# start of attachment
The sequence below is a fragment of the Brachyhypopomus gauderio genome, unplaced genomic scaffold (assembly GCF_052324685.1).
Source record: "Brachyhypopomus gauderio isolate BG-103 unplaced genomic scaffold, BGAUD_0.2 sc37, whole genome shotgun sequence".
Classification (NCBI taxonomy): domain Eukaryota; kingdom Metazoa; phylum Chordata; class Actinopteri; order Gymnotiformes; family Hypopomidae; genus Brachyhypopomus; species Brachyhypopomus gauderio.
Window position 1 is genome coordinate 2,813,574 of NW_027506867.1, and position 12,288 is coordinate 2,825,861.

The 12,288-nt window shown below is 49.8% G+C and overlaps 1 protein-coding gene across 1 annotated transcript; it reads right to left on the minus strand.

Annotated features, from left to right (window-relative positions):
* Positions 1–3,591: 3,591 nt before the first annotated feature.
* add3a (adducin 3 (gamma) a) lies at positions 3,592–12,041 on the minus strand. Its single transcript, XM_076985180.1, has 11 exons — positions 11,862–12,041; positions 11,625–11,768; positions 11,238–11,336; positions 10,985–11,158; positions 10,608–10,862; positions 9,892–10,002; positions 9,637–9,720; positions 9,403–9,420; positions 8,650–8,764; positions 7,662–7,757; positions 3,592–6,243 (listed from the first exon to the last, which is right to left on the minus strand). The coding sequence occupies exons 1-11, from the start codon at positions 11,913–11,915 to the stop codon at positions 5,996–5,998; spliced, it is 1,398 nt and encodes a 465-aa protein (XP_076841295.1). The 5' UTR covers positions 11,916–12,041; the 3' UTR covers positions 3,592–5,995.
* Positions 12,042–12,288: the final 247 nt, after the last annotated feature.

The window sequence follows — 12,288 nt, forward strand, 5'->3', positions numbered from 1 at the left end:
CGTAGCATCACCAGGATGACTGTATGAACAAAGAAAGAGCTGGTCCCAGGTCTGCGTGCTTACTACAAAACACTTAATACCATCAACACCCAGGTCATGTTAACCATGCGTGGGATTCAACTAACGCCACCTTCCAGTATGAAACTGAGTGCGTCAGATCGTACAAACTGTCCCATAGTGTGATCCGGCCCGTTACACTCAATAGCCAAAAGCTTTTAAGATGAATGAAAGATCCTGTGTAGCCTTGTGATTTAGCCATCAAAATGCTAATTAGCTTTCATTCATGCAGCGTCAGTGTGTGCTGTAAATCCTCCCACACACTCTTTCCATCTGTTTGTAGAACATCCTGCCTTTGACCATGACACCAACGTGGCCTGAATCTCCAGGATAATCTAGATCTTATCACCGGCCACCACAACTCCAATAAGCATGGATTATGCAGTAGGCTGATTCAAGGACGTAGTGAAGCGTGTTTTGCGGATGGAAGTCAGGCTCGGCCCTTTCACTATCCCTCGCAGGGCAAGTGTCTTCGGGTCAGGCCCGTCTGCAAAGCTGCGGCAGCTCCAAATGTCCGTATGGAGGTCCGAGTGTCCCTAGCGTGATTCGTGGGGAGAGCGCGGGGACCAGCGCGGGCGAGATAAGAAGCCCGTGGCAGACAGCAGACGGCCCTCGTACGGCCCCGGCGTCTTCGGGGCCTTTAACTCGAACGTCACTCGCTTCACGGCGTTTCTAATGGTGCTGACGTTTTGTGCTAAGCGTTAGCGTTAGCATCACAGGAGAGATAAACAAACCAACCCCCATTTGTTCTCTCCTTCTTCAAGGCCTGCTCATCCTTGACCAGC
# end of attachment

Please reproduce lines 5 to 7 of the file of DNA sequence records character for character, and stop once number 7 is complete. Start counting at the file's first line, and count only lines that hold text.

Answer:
The 12,288-nt window shown below is 49.8% G+C and overlaps 1 protein-coding gene across 1 annotated transcript; it reads right to left on the minus strand.

Annotated features, from left to right (window-relative positions):
* Positions 1–3,591: 3,591 nt before the first annotated feature.